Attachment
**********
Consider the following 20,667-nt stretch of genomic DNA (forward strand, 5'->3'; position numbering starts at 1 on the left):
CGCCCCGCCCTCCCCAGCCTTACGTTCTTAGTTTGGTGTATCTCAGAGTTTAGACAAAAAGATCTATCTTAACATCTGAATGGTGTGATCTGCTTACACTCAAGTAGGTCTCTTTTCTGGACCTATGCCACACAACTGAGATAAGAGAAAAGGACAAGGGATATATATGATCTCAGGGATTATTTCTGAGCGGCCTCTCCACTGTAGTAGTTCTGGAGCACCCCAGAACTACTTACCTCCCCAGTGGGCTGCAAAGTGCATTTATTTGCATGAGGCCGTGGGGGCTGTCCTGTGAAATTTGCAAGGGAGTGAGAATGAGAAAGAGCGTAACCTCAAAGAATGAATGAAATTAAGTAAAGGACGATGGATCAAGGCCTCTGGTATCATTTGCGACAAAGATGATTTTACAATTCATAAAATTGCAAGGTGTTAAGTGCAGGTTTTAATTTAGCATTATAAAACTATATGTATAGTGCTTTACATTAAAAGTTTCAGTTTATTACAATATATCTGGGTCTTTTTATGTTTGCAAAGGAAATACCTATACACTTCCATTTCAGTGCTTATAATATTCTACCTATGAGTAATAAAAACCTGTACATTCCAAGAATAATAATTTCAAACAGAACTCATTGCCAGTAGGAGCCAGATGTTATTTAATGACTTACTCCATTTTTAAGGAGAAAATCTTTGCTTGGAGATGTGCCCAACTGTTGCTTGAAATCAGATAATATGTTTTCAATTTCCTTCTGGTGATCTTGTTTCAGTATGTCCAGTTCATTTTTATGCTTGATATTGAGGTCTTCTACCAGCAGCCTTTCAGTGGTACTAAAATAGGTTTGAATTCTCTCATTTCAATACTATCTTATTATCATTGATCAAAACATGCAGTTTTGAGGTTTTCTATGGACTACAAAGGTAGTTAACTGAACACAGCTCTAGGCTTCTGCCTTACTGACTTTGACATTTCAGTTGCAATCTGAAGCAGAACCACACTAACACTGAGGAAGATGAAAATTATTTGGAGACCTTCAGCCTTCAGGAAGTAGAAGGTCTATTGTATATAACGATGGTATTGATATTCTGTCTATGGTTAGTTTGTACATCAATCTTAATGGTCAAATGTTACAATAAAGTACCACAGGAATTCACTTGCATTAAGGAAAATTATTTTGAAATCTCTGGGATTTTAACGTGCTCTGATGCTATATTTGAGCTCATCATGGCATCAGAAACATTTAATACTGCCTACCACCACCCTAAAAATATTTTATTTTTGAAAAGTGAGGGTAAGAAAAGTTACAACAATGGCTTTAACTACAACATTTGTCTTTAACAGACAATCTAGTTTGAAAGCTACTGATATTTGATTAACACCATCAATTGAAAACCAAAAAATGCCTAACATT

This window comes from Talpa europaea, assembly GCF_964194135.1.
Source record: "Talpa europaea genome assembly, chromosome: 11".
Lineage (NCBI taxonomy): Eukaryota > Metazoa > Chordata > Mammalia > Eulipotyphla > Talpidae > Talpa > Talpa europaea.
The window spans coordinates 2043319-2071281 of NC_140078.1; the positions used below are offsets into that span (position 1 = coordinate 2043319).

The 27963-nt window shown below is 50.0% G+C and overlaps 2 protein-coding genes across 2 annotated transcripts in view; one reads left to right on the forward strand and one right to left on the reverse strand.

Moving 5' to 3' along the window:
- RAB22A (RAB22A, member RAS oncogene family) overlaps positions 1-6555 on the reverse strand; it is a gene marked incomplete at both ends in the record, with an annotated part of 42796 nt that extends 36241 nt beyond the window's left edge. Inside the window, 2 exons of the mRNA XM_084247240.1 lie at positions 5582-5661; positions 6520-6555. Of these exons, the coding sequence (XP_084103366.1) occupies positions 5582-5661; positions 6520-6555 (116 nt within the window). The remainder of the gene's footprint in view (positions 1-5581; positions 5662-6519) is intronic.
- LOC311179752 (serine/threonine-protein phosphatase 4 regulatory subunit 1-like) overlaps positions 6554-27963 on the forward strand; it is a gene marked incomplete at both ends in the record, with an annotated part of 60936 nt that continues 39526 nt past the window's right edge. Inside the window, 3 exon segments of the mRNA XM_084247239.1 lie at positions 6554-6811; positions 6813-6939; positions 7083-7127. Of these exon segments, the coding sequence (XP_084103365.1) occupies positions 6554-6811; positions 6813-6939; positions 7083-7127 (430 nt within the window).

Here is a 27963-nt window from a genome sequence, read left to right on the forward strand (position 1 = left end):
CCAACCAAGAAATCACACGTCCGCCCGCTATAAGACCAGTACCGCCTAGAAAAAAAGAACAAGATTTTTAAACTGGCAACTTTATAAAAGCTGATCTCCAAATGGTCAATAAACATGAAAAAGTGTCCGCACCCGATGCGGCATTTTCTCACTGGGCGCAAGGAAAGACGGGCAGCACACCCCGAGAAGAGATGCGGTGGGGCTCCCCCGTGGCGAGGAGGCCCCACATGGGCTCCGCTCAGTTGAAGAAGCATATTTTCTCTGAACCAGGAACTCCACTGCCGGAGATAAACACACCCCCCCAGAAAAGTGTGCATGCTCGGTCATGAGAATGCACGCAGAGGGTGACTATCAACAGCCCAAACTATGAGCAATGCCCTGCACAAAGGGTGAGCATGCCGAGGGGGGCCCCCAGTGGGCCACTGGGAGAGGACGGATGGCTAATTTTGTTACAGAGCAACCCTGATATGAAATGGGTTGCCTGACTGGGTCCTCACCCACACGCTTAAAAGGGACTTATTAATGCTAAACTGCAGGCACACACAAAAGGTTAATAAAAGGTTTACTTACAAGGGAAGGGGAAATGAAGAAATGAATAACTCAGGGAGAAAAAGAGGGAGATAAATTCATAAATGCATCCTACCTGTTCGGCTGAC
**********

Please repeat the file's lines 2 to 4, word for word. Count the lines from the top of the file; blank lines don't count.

CGCCCCGCCCTCCCCAGCCTTACGTTCTTAGTTTGGTGTATCTCAGAGTTTAGACAAAAAGATCTATCTTAACATCTGAATGGTGTGATCTGCTTACACTCAAGTAGGTCTCTTTTCTGGACCTATGCCACACAACTGAGATAAGAGAAAAGGACAAGGGATATATATGATCTCAGGGATTATTTCTGAGCGGCCTCTCCACTGTAGTAGTTCTGGAGCACCCCAGAACTACTTACCTCCCCAGTGGGCTGCAAAGTGCATTTATTTGCATGAGGCCGTGGGGGCTGTCCTGTGAAATTTGCAAGGGAGTGAGAATGAGAAAGAGCGTAACCTCAAAGAATGAATGAAATTAAGTAAAGGACGATGGATCAAGGCCTCTGGTATCATTTGCGACAAAGATGATTTTACAATTCATAAAATTGCAAGGTGTTAAGTGCAGGTTTTAATTTAGCATTATAAAACTATATGTATAGTGCTTTACATTAAAAGTTTCAGTTTATTACAATATATCTGGGTCTTTTTATGTTTGCAAAGGAAATACCTATACACTTCCATTTCAGTGCTTATAATATTCTACCTATGAGTAATAAAAACCTGTACATTCCAAGAATAATAATTTCAAACAGAACTCATTGCCAGTAGGAGCCAGATGTTATTTAATGACTTACTCCATTTTTAAGGAGAAAATCTTTGCTTGGAGATGTGCCCAACTGTTGCTTGAAATCAGATAATATGTTTTCAATTTCCTTCTGGTGATCTTGTTTCAGTATGTCCAGTTCATTTTTATGCTTGATATTGAGGTCTTCTACCAGCAGCCTTTCAGTGGTACTAAAATAGGTTTGAATTCTCTCATTTCAATACTATCTTATTATCATTGATCAAAACATGCAGTTTTGAGGTTTTCTATGGACTACAAAGGTAGTTAACTGAACACAGCTCTAGGCTTCTGCCTTACTGACTTTGACATTTCAGTTGCAATCTGAAGCAGAACCACACTAACACTGAGGAAGATGAAAATTATTTGGAGACCTTCAGCCTTCAGGAAGTAGAAGGTCTATTGTATATAACGATGGTATTGATATTCTGTCTATGGTTAGTTTGTACATCAATCTTAATGGTCAAATGTTACAATAAAGTACCACAGGAATTCACTTGCATTAAGGAAAATTATTTTGAAATCTCTGGGATTTTAACGTGCTCTGATGCTATATTTGAGCTCATCATGGCATCAGAAACATTTAATACTGCCTACCACCACCCTAAAAATATTTTATTTTTGAAAAGTGAGGGTAAGAAAAGTTACAACAATGGCTTTAACTACAACATTTGTCTTTAACAGACAATCTAGTTTGAAAGCTACTGATATTTGATTAACACCATCAATTGAAAACCAAAAAATGCCTAACATT

This window comes from Talpa europaea, assembly GCF_964194135.1.
Source record: "Talpa europaea genome assembly, chromosome: 11".